# How to pull out coefficient from radical in an integral

I am in an online Calculus 2 class, and before my professor gets back to me, I was wondering if you guys could help. I was reading through an example:

How was 1/27 pulled out from the coefficient next to u^2? I am probably missing something dumb. Thanks.

• The $27$ is not coming from the radical but rather from substituting the exponential in the numerator: $e^{3t} \rightarrow u^3 / 27$ Jun 19, 2016 at 1:16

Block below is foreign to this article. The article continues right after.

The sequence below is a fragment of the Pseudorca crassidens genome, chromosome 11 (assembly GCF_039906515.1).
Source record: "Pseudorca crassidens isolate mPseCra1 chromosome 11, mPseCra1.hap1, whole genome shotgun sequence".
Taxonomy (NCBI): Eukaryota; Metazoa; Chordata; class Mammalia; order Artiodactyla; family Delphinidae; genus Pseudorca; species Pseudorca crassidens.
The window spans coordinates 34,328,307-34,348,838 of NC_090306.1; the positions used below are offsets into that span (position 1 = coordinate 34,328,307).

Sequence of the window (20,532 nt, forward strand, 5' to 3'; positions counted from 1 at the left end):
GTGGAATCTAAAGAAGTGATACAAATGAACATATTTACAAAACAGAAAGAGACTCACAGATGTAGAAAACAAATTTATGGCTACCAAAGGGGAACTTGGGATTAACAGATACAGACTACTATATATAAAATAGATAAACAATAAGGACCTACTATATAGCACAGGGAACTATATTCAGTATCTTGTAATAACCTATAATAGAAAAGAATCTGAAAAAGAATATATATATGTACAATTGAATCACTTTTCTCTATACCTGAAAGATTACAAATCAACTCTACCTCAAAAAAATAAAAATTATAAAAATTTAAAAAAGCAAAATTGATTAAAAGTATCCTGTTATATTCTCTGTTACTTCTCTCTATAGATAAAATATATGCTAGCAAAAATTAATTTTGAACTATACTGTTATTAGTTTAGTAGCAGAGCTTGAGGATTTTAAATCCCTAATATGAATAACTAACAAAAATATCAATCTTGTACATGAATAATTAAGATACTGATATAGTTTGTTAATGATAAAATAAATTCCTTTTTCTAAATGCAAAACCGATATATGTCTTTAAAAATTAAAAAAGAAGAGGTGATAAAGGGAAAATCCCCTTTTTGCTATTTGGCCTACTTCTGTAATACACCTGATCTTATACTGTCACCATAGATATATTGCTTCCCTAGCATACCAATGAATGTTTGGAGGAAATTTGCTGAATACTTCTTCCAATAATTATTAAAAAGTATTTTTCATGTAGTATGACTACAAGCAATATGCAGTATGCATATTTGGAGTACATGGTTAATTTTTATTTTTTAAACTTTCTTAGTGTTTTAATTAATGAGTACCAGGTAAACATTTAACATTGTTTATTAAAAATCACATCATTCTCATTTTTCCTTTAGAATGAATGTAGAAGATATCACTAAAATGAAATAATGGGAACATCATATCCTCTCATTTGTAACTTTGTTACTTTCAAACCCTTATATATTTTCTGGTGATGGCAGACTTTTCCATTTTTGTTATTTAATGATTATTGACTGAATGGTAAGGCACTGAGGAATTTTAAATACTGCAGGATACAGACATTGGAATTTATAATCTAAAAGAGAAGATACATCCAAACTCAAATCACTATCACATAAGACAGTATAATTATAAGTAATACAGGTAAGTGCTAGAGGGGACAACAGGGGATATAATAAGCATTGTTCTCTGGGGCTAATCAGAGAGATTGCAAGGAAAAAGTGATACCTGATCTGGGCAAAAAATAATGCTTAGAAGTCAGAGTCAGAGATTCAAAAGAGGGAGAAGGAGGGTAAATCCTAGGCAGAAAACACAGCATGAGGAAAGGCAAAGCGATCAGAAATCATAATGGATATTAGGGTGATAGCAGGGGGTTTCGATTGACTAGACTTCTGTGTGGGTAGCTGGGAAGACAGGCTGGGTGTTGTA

Note that $e^{3t} = \frac{1}{27} u^3, 9e^{2t} = u^2, dt = \frac{du}{3e^t} = \frac{du}{u}$. Now substitute and see what you get.
There's an error in the problem-the numerator in the u-substitution should be $u^3$, not $u^2$. The numerator here is $(1/3 u)^3$ (compare to u). So a factor of 1/27 drops out into the denominator. The rest is easy to see by careful substitution.
• I don't think there's an error, a factor of $u$ gets cancelled by the $dt$ substitution